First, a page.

Column: The big bazooka approach

Sep 10 2013, 20:23 IST
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SummaryThe government needs to take a series of bold measures to lower CAD and reduce fiscal deficit.

Sanjeev Prasad

A series of bold measures (the ‘big bazooka’ approach) by the government will result in lower CAD, reduced gross fiscal deficit (GFD), a stronger currency and large foreign currency inflows (both equity and NRI deposits). A stronger currency can result in a positive self-fulfilling loop of stronger capital inflows and rupee appreciation. This will help India mitigate the negative impact of potential FII outflows arising from a near-certain tapering of the Fed’s ongoing bond buy-back programme ($85 billion per month). A reversal in the recent depreciation of the currency and in interest rates eventually will restore the confidence of investors in the prospects of the Indian economy. Thus, the immediate focus of the government’s policies and regulations should be on curtailing India’s current account deficit (CAD) to around $50 billion (less than 3% of GDP from 4.8% in FY13), and financing the CAD through more long-term and stable capital flows (FDI and equity). Finally, an effective response to the short-term challenges will give India time to implement longer-term fiscal, governance and investment reforms that can put it back on the path of higher economic growth. India’s long-term potential and fundamental strengths remain intact. Its policymakers can and should use all the means at their disposal to meet its short-term challenges.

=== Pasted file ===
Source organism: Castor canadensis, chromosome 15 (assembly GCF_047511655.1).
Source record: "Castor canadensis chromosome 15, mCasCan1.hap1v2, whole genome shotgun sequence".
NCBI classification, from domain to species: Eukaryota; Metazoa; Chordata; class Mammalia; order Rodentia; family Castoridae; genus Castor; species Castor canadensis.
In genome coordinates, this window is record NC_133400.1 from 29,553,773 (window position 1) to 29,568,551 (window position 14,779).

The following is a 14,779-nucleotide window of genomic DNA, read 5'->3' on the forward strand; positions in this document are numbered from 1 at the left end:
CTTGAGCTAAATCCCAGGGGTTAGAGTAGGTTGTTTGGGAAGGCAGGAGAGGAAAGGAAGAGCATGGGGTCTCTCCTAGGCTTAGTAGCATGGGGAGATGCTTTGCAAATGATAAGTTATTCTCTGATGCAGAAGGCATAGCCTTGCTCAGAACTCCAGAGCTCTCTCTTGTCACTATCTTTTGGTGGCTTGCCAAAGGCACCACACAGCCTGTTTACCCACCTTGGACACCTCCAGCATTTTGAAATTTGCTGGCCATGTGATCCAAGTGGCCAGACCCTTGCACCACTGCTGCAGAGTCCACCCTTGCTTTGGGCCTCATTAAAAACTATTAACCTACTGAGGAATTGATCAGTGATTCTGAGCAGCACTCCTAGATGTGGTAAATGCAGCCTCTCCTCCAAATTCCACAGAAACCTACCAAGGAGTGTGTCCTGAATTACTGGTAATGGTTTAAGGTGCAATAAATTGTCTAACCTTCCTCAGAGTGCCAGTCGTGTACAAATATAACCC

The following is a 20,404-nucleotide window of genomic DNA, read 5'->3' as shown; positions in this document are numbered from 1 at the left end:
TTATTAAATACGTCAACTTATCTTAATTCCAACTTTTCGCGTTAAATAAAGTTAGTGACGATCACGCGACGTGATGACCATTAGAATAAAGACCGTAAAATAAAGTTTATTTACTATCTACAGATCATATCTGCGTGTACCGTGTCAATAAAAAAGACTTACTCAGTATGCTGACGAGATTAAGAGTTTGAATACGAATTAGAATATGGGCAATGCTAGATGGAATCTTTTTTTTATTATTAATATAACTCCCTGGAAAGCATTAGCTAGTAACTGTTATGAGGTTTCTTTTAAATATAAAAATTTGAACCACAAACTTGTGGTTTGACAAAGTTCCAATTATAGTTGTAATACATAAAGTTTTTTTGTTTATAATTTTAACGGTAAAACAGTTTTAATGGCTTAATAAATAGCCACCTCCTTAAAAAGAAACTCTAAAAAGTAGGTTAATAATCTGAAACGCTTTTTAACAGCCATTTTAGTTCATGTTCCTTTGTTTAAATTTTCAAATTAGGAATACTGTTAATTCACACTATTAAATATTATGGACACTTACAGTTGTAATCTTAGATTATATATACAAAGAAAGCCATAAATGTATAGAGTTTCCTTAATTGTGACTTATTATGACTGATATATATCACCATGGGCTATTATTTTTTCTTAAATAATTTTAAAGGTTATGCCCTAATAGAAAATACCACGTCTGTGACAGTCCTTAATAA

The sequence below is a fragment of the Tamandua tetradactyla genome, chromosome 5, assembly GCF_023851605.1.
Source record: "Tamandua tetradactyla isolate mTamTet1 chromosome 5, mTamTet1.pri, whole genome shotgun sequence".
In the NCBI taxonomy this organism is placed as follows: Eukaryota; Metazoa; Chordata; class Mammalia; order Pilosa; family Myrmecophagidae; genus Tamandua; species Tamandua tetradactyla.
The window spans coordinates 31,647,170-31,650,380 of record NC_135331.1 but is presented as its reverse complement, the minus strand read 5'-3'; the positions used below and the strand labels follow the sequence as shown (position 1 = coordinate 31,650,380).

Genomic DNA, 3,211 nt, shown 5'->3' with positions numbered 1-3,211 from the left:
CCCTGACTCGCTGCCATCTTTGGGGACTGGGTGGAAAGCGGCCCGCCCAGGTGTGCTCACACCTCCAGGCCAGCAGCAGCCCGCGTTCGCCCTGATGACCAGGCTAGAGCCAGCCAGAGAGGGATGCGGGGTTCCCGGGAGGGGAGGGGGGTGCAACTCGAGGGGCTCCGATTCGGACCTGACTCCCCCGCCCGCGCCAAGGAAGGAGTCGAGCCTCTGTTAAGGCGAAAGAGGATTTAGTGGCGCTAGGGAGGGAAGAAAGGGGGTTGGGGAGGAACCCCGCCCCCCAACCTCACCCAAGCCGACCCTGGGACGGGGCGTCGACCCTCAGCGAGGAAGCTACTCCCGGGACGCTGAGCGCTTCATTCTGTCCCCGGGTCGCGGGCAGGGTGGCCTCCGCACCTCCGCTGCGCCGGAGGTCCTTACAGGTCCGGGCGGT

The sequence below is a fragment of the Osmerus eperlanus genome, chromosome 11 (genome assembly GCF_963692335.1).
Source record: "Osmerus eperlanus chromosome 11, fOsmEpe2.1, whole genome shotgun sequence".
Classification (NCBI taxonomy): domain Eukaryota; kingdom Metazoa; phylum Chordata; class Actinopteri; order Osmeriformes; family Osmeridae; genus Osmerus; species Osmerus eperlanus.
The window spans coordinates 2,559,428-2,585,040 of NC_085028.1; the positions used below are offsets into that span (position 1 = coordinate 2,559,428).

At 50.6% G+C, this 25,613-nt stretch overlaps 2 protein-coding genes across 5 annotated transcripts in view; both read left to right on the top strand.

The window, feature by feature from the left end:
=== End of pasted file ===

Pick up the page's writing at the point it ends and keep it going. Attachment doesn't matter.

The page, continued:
India is in a unique position to reduce its CAD without affecting GDP growth meaningfully since imports of gold and related items account for nearly half of India’s CAD. A sharp reduction in CAD usually results in lower GDP growth. However, lower gold consumption (and imports) will have no material impact on India’s GDP. Also, India does not have a problem of large short-term foreign currency borrowings, a common reason for foreign currency crises seen in several emerging markets over the past two decades. Short-term borrowings (excluding trade credit and NRI deposits) were $37 billion on March 31, 2013, and FY13 GDP was $1.8 trillion. Also, India’s current foreign currency reserves of $275 billion can cover seven months of imports. Finally, India’s large and diverse equity market can attract large FII inflows if India can implement measures to stabilise the currency and address the policy and regulatory issues in several large sectors such as energy, mining and telecom.

The government and RBI may want to explore the following options to address India’s immediate problems in the areas of high CAD and large GFD. Without immediate and effective

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